This teahouse has great atmosphere and room for groups to drink together even though the shop itself isn’t very big. The inside includes a rock waterfall, wooden tea chest tables, and bamboo shelves in a mix of organic and geometric design.
The full Tao of Tea menu is available in several serving styles along with nibbles. The Leaf Room is located next door if you wish to take some tea home. I haven’t found the staff here as friendly/helpful as in the Lan Su Garden location, but they also haven’t been rude.
This teahouse has a very alternative/Portlandy cafe/hangout feel.
There is a mismash of seating-from the traditional table for two to couches, with additional seating downstairs and a patio/garden out back. The place was pretty busy when I stopped by.
Their tea menu seemed very diverse, even including bubble tea and some sort of remedy section. It was available by the cup or pot and they also made it to-go.
Artwork was displayed on the upstairs walls and there were two small sections of tea and coffee paraphernalia for sale.
The staff is very helpful to the neophyte. I think this is where I first fell in love with tea and they have always been knowledgeable and patient with me here.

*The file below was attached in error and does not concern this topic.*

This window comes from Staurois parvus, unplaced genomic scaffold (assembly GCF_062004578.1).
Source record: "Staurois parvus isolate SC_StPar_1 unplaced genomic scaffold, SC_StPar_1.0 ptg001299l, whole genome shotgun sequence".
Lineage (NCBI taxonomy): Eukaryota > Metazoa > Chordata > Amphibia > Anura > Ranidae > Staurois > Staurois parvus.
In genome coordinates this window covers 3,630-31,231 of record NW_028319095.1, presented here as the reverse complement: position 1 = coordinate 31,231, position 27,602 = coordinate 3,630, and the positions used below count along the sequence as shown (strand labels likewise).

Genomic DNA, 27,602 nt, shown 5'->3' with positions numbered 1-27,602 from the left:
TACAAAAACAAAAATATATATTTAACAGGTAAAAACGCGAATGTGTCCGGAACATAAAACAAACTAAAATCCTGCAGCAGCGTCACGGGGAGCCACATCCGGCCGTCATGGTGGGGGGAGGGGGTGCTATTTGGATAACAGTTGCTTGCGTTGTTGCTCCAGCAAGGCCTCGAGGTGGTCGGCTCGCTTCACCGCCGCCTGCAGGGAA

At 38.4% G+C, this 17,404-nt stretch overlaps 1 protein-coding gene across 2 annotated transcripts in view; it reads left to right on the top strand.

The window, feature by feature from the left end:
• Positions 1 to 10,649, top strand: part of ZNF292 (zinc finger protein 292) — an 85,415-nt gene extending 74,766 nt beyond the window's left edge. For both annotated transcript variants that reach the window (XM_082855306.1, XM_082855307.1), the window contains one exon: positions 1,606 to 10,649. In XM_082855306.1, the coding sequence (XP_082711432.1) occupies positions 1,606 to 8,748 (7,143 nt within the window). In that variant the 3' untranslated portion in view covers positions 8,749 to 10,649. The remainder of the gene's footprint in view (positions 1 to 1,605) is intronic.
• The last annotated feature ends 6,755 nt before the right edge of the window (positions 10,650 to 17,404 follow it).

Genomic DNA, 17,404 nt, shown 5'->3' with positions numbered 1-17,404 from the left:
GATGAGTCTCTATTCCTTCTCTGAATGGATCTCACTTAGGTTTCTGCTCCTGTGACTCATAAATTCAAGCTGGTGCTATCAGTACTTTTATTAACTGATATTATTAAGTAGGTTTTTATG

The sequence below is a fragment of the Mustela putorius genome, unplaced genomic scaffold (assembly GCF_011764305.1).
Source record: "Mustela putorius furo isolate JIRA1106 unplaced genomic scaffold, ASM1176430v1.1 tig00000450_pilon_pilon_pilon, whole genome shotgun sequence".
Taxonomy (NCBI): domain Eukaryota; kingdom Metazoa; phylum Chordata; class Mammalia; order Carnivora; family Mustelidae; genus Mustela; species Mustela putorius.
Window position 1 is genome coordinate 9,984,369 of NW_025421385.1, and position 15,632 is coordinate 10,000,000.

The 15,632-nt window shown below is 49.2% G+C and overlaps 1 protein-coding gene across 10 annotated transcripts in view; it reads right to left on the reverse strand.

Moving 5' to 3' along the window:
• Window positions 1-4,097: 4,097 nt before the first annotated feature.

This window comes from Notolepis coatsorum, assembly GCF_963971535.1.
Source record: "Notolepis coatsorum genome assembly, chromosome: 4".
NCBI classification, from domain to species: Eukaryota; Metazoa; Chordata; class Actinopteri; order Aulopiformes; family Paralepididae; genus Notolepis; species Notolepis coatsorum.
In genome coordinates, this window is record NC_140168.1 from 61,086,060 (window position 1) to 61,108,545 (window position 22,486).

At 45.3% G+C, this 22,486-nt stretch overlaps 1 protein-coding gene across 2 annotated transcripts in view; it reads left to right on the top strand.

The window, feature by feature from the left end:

You have to pay ~$10 to enter the garden on top of any teahouse purchases, but the atmosphere is worth it. The garden the teahouse is located in was made in partnership with the city of Suzhou, China and is said to be the most authentic Suzhou-styled garden outside of China. On a nice day, you can look out upon the garden from the teahouse and listen to live music. Usually it’s classical Chinese, but the performer got bored one day I was there and, grinning at me, played “jingle bells” to see if anyone was actually listening.
Tao of Tea’s full menu is available to enjoy in several different styles. There are nibbles to take advantage of too. If you enjoy your cup, most of the teas seem to be available for purchase.